Friday, February 1, 2013

Review: Cursed

So, “Cursed.”
                You know, the tendency when you have success with something is to push it as far as you possibly can. Perhaps horror director guy Wes Craven and his screenwriter pal Kevin Williamson should have just quit after “Scream.”
                After all, it’s sort of hard to top defining an entire genre of movies --- for better or worse --- for an entire decade.
                But they didn’t quit. The duo churned out two sequels to “Scream,” where a killer in a mask stalks sexy youths, then a werewolf movie, where a werewolf stalks sexy youths and then they went ahead and made another “Scream” just for good measure.
                And “Cursed” is a weird movie. Williamson and Craven clearly seem to be going for the same sort of wink-wink, nod-nod humor that worked so well for most of the first “Scream” movie.
                Only, instead of slasher conventions, this time their focus is on Hollywood culture. Which I guess is pretty funny to two guys who work in Hollywood, but not so much for the rest of us.
Clunky acting, bad script, lame visuals make for a movie I'd like to steer clear of watching again.

                I’m going to go ahead and spoil a lot of this movie, so if you haven’t seen it run! And don’t stop running until you find a place on the internet that talks about new movies.
                Christina Ricci and Jesse Eisenberg play a brother and sister, still sort of grappling (but not too much) with the deaths of their parents. Ricci is a producer or something on “The Late Late Show with Craig Kilborn,” while Eisenberg plays a nerd. Shocking.
                One night, while driving back from the city, the pair get in a car accident after a massive wolf hits their car. They careen into another car, driven by Shannon Elizabeth, who’s sporting some very unfortunate bangs. Long story short, the wolf eats Shannon and bites Eisenberg and Ricci, cursing them to become werewolves. Unless they can find a way to break said curse.
                Oh yeah, there’s also a few useless subplots thrown in the mix for luck, I guess: Joshua Jackson trys to open up the least night-clubiest night club in the history of night clubs (lots of wax sculptures, no bar?), a high school bully who turns out to be gay for some reason, etc., etc.   
                Any way, the sort of main werewolf here is a crazy, back-stabbing publicist. With the right kind of ears, you can almost hear Williamson saying “Geez, publicists, amirite?” and then high-fiving Craven off screen.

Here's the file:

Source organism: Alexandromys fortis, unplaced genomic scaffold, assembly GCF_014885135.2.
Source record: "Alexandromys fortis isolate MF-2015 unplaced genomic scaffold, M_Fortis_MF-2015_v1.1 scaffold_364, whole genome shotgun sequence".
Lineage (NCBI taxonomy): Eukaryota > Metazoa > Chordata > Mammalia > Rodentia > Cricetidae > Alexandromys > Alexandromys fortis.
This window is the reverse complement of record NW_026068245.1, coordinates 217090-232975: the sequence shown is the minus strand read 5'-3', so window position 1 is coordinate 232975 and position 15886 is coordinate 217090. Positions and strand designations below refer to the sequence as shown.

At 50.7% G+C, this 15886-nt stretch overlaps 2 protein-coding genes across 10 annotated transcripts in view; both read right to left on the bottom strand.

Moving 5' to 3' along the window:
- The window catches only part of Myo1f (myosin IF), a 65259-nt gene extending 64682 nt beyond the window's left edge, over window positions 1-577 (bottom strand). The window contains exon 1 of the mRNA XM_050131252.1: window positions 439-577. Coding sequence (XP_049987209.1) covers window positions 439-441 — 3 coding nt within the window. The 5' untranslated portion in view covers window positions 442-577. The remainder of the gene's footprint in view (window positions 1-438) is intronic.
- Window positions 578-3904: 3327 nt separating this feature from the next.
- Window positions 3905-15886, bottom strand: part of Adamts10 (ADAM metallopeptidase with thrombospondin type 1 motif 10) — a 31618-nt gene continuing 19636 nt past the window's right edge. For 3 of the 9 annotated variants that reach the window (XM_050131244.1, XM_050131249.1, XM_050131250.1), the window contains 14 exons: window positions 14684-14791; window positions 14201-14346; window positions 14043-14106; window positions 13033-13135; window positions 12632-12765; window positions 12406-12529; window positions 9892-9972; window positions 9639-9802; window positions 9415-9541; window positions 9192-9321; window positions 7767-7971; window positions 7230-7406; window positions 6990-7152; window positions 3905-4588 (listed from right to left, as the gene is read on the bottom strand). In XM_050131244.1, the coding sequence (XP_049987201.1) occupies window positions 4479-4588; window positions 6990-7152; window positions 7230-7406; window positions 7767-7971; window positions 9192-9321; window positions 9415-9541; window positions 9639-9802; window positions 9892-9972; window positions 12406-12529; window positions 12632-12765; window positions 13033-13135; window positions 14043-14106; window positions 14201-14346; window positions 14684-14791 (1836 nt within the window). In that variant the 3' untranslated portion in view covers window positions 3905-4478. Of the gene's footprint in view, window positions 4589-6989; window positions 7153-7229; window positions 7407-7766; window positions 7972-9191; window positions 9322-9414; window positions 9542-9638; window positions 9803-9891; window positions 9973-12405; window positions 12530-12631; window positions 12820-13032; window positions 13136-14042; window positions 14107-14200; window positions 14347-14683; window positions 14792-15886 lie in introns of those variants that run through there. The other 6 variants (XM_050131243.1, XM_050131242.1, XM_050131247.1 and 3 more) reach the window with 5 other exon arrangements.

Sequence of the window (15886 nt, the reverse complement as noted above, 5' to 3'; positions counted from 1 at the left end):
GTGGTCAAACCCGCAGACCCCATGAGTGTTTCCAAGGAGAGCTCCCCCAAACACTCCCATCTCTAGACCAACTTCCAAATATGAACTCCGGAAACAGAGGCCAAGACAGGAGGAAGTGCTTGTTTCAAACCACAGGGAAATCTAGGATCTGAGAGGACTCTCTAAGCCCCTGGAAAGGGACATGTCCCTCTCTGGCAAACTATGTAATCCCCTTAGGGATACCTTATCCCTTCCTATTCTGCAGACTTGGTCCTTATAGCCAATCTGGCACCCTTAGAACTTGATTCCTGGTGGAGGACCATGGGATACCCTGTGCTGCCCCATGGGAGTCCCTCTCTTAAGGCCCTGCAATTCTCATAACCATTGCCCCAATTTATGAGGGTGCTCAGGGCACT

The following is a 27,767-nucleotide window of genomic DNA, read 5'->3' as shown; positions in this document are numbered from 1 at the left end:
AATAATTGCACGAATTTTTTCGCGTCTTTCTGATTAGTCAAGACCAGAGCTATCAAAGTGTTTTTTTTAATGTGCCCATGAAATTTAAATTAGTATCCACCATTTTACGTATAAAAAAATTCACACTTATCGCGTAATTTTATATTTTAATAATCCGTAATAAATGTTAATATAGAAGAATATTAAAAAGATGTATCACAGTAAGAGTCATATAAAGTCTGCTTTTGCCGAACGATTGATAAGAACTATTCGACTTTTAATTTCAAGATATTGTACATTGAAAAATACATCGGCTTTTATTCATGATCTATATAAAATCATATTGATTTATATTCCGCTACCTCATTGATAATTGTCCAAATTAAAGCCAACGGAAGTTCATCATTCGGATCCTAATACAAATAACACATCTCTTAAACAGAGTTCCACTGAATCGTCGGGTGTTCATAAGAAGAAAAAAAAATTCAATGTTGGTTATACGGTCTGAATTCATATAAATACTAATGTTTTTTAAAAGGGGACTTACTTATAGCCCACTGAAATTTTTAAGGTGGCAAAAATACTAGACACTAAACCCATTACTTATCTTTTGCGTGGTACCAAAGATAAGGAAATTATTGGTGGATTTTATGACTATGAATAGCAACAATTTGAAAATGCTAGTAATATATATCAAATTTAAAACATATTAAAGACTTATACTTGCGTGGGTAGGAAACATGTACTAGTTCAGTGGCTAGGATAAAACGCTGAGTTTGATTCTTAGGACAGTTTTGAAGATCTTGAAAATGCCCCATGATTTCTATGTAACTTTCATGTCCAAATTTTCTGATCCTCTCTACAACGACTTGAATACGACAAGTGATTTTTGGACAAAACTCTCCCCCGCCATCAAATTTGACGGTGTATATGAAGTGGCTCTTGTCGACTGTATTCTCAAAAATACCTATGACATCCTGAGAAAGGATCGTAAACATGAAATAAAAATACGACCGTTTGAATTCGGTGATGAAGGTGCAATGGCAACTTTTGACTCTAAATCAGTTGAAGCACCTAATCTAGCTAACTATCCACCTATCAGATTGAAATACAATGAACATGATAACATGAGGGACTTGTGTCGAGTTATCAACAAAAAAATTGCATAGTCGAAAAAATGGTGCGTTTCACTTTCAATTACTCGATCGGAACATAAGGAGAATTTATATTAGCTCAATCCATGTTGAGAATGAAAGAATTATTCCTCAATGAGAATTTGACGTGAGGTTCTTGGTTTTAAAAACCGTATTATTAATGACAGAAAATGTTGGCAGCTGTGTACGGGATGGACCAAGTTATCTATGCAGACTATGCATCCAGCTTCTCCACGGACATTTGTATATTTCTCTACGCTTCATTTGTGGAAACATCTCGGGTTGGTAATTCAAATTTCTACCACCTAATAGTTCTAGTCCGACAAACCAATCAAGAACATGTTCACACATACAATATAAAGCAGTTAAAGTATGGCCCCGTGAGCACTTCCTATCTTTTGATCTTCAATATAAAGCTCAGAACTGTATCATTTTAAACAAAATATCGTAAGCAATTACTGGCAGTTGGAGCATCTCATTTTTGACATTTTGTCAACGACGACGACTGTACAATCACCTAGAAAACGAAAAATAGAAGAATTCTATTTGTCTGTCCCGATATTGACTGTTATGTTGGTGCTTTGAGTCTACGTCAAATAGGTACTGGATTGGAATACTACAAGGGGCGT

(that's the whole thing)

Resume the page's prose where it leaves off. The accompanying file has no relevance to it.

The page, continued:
Towards the end of the movie, after her treachery has been revealed, the publicist narrowly escapes being shot to death by an entire squad of cops. Now, Christina Ricci’s character won’t stand for that. For one, she never liked the publicist to begin with, (because publicists, amirite?) but also because Ricci thinks she needs the publicist dead to break her werewolf curse.
                  She lures the publicist --- who’s now completely in werewolf form, by the way --- back by talking about how she has bad skin and a fat ass. Being a super-vain resident of LA, the wolf-publicist can’t stand for this and comes back to flip off Ricci, only to be promptly gunned down by the army of waiting police officers.     
                I didn’t get the movie’s humor and I’m not totally sure Williamson knew what to do with it either. He has characters deliver all sorts of painfully flat lines like:
  • "That's enough with the biting!"
  • Ricci: "All the good things in my life keep going away," to which Josh Jackson replied in a manly fashion: "I'm not going anywhere."
                And the thing is, he’s got a pretty talented cast. He just ends up making them all look pretty bad. Well, that’s not entirely true. Eisenberg makes himself look pretty awful with his half-assed scream during the carwreck scene and Milo Ventimiglia is the least convincing high school bully of all time.
                Eventually, we get the usual twists, turns and monologues during the climax that we’ve all come to expect from Williamson and Craven. Turns out the publicist wasn’t the main, main werewolf, but that’s only a surprise to the characters. The movie telegraphs pretty clearly who the real one is going to be, and even if it didn’t there are only so many characters it could be anyway. Personally, I was pulling for Kilborn, but alas, no.
                Once revealed,the real big wolf on campus predictably spends the finale sorta trying to kill Ricci and Eisenberg and sorta just trying to talk their ears off. I have no idea why our filmmakers are so fond of this plot device, but they must be head-over-heels for it because they’ve used it five times now.
                Mostly though, “Cursed” was just pretty yawn-inducing. The plot wound its way down a familiar path, never doing anything even close to the fun and clever stuff we got early on in “Scream.”
On top of that, I didn’t get the humor, the performances were clunky and the writing made them look even worse.   

Worst of the worst

See: Christina Ricci tells werewolf she has a fat ass. 

There it is kiddies, “Cursed.” Don’t blink or you might miss a mustache-less Ron Swanson early on as a helpful cop. Definitely the highlight.
Bumblebee tuna.

1 comment:

  1. My worst of the worst was the scene when the werewolf stalked Mya like Ghostface and walked slowly on its hind legs like a pig in Animal Farm.